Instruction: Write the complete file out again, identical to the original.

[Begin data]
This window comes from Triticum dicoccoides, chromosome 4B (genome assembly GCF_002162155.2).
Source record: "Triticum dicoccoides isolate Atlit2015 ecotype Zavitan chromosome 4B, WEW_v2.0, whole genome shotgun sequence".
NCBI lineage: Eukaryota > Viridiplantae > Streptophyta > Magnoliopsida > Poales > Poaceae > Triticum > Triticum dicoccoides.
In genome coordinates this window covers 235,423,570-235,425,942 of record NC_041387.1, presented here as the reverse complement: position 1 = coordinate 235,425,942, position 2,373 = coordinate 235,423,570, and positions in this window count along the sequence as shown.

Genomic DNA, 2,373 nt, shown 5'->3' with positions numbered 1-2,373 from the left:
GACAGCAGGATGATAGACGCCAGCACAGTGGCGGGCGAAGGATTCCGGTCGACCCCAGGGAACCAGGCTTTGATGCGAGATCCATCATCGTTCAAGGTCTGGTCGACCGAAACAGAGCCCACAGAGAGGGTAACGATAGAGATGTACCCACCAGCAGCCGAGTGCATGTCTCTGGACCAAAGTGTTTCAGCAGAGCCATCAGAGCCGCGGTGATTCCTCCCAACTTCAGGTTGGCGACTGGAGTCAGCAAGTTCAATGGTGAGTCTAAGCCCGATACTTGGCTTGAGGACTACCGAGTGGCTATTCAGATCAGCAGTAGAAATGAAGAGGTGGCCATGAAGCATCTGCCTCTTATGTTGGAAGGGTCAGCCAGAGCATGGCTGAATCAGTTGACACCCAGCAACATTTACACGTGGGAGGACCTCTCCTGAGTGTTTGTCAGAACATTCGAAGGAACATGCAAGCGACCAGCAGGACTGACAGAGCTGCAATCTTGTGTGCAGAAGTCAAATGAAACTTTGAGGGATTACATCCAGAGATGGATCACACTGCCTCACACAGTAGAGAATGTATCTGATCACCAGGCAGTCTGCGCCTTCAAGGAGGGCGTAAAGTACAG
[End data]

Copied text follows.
This window comes from Triticum dicoccoides, chromosome 4B (genome assembly GCF_002162155.2).
Source record: "Triticum dicoccoides isolate Atlit2015 ecotype Zavitan chromosome 4B, WEW_v2.0, whole genome shotgun sequence".
NCBI lineage: Eukaryota > Viridiplantae > Streptophyta > Magnoliopsida > Poales > Poaceae > Triticum > Triticum dicoccoides.
In genome coordinates this window covers 235,423,570-235,425,942 of record NC_041387.1, presented here as the reverse complement: position 1 = coordinate 235,425,942, position 2,373 = coordinate 235,423,570, and positions in this window count along the sequence as shown.

Genomic DNA, 2,373 nt, shown 5'->3' with positions numbered 1-2,373 from the left:
GACAGCAGGATGATAGACGCCAGCACAGTGGCGGGCGAAGGATTCCGGTCGACCCCAGGGAACCAGGCTTTGATGCGAGATCCATCATCGTTCAAGGTCTGGTCGACCGAAACAGAGCCCACAGAGAGGGTAACGATAGAGATGTACCCACCAGCAGCCGAGTGCATGTCTCTGGACCAAAGTGTTTCAGCAGAGCCATCAGAGCCGCGGTGATTCCTCCCAACTTCAGGTTGGCGACTGGAGTCAGCAAGTTCAATGGTGAGTCTAAGCCCGATACTTGGCTTGAGGACTACCGAGTGGCTATTCAGATCAGCAGTAGAAATGAAGAGGTGGCCATGAAGCATCTGCCTCTTATGTTGGAAGGGTCAGCCAGAGCATGGCTGAATCAGTTGACACCCAGCAACATTTACACGTGGGAGGACCTCTCCTGAGTGTTTGTCAGAACATTCGAAGGAACATGCAAGCGACCAGCAGGACTGACAGAGCTGCAATCTTGTGTGCAGAAGTCAAATGAAACTTTGAGGGATTACATCCAGAGATGGATCACACTGCCTCACACAGTAGAGAATGTATCTGATCACCAGGCAGTCTGCGCCTTCAAGGAGGGCGTAAAGTACAG